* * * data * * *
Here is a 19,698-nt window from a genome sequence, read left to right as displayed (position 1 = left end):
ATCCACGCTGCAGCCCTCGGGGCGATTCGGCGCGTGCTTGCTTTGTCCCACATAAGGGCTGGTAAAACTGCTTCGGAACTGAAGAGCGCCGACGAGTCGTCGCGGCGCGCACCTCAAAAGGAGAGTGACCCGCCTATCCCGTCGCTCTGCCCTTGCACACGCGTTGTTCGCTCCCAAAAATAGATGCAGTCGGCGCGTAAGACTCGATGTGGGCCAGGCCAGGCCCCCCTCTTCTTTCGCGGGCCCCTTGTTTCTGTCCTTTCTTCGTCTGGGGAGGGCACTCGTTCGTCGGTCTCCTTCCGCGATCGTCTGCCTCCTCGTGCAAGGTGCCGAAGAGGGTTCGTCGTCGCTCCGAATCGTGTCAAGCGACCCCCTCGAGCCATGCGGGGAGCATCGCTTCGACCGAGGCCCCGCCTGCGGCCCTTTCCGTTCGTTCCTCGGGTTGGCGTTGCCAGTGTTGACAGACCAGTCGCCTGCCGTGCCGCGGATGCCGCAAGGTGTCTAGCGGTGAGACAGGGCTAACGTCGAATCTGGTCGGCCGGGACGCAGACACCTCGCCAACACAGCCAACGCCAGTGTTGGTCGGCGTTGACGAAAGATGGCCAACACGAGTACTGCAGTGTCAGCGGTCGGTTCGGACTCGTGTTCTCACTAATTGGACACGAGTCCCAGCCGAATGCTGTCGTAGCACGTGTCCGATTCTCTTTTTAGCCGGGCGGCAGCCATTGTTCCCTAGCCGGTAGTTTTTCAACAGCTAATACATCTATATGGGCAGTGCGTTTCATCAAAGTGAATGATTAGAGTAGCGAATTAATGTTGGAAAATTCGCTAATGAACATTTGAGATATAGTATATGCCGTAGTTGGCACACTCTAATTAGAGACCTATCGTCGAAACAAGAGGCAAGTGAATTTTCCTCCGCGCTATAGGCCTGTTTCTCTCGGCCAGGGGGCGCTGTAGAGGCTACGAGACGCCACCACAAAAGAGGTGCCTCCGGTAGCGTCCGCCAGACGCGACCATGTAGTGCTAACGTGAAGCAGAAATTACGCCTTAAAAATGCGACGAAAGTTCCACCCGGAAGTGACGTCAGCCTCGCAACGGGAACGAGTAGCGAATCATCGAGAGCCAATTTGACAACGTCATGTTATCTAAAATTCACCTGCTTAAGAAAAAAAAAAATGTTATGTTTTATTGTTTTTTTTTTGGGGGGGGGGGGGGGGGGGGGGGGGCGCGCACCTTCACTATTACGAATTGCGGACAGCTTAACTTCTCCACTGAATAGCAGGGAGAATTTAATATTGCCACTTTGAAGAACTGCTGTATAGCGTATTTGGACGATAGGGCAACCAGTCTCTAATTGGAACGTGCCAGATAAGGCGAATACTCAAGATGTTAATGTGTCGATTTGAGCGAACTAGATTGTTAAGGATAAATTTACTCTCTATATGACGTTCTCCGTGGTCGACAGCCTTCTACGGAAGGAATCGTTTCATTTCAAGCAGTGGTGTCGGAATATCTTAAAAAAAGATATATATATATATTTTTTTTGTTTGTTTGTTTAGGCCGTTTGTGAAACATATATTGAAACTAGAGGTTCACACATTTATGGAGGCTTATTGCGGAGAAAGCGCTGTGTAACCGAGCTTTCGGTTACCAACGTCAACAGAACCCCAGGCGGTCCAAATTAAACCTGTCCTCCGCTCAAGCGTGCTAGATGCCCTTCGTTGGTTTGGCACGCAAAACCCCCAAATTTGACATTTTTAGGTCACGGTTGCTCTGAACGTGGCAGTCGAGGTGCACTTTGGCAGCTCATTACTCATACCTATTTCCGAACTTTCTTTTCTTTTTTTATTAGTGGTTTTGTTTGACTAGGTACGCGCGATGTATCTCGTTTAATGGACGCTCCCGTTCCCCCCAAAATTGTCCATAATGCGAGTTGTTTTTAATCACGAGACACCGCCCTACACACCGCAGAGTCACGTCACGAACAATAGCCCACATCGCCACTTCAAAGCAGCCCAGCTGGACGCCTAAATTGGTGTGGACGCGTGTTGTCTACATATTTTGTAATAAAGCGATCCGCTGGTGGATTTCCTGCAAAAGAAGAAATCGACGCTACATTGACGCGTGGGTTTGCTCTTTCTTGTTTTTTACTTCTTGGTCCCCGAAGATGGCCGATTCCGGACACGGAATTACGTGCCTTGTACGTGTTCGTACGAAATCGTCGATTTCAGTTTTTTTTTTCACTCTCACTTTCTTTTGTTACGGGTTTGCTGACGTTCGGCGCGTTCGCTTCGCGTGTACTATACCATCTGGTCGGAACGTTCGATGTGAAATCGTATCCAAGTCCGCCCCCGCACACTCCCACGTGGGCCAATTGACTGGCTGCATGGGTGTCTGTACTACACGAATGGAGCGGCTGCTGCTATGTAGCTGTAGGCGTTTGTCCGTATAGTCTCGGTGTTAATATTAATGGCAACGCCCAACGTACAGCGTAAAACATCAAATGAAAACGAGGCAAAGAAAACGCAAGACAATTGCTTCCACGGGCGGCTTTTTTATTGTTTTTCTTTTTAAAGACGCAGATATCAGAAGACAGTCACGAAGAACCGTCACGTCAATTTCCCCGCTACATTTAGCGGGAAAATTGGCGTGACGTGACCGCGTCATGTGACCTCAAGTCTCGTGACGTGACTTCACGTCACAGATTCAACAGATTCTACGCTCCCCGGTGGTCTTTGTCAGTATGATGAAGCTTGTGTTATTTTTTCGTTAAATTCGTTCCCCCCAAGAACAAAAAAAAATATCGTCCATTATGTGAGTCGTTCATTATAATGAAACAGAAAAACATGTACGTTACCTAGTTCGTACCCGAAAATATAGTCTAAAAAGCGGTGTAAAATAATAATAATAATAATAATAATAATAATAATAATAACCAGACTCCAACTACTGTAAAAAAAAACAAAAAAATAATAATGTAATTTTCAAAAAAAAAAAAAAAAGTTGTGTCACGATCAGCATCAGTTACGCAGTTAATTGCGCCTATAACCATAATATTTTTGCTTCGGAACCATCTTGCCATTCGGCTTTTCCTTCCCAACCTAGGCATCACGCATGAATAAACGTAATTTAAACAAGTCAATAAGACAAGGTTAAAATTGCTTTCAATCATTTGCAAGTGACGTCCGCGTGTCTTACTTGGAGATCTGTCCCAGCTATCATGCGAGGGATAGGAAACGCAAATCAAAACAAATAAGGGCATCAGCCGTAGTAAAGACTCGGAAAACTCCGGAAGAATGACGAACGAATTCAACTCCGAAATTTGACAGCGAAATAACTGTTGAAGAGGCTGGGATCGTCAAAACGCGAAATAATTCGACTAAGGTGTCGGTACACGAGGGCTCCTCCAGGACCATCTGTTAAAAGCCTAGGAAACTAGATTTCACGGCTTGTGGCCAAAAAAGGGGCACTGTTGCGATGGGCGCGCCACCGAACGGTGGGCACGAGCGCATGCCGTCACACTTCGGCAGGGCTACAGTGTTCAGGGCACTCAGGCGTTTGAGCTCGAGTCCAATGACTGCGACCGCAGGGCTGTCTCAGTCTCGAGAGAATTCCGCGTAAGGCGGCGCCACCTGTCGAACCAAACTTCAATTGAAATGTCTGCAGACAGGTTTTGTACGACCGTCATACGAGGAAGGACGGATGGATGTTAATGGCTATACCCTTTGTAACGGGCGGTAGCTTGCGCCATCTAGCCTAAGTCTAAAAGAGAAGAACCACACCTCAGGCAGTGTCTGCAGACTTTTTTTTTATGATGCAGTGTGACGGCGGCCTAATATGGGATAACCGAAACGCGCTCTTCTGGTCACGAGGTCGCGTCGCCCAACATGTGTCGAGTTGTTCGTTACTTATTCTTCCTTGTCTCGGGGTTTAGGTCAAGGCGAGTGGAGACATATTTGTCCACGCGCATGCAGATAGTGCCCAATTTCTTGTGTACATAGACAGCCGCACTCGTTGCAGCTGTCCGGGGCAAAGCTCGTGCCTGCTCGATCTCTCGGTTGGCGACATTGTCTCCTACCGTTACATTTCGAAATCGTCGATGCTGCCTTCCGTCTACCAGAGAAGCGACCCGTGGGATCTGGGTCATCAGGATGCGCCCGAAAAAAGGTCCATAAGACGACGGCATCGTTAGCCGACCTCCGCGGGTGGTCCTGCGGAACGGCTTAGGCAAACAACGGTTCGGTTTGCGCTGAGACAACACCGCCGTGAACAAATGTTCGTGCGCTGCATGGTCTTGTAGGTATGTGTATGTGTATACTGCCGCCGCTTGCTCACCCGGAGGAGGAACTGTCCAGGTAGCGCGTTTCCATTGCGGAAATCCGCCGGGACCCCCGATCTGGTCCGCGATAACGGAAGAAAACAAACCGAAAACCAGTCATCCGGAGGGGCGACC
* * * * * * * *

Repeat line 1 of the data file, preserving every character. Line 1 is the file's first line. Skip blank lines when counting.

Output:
Here is a 19,698-nt window from a genome sequence, read left to right as displayed (position 1 = left end):